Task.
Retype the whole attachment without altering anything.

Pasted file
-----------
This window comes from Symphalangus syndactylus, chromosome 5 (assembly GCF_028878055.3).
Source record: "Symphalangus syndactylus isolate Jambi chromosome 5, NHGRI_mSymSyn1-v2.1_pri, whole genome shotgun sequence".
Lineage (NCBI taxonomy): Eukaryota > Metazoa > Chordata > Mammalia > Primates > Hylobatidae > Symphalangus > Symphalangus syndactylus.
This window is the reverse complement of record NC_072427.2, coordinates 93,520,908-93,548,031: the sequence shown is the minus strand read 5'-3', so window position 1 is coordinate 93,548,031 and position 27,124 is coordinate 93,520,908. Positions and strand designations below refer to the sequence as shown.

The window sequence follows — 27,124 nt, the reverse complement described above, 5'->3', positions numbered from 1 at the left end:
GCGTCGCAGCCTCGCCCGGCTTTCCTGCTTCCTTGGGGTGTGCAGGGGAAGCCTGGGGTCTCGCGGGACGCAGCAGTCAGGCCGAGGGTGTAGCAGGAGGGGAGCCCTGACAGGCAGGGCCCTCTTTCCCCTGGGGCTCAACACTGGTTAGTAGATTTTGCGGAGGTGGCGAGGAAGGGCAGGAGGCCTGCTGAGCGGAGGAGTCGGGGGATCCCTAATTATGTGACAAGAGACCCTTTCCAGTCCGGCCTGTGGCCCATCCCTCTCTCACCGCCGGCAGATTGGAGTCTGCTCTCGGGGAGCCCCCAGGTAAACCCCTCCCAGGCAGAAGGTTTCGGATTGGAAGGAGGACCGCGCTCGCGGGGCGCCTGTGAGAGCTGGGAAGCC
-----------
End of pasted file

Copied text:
This window comes from Symphalangus syndactylus, chromosome 5 (assembly GCF_028878055.3).
Source record: "Symphalangus syndactylus isolate Jambi chromosome 5, NHGRI_mSymSyn1-v2.1_pri, whole genome shotgun sequence".
Lineage (NCBI taxonomy): Eukaryota > Metazoa > Chordata > Mammalia > Primates > Hylobatidae > Symphalangus > Symphalangus syndactylus.
This window is the reverse complement of record NC_072427.2, coordinates 93,520,908-93,548,031: the sequence shown is the minus strand read 5'-3', so window position 1 is coordinate 93,548,031 and position 27,124 is coordinate 93,520,908. Positions and strand designations below refer to the sequence as shown.

The window sequence follows — 27,124 nt, the reverse complement described above, 5'->3', positions numbered from 1 at the left end:
GCGTCGCAGCCTCGCCCGGCTTTCCTGCTTCCTTGGGGTGTGCAGGGGAAGCCTGGGGTCTCGCGGGACGCAGCAGTCAGGCCGAGGGTGTAGCAGGAGGGGAGCCCTGACAGGCAGGGCCCTCTTTCCCCTGGGGCTCAACACTGGTTAGTAGATTTTGCGGAGGTGGCGAGGAAGGGCAGGAGGCCTGCTGAGCGGAGGAGTCGGGGGATCCCTAATTATGTGACAAGAGACCCTTTCCAGTCCGGCCTGTGGCCCATCCCTCTCTCACCGCCGGCAGATTGGAGTCTGCTCTCGGGGAGCCCCCAGGTAAACCCCTCCCAGGCAGAAGGTTTCGGATTGGAAGGAGGACCGCGCTCGCGGGGCGCCTGTGAGAGCTGGGAAGCC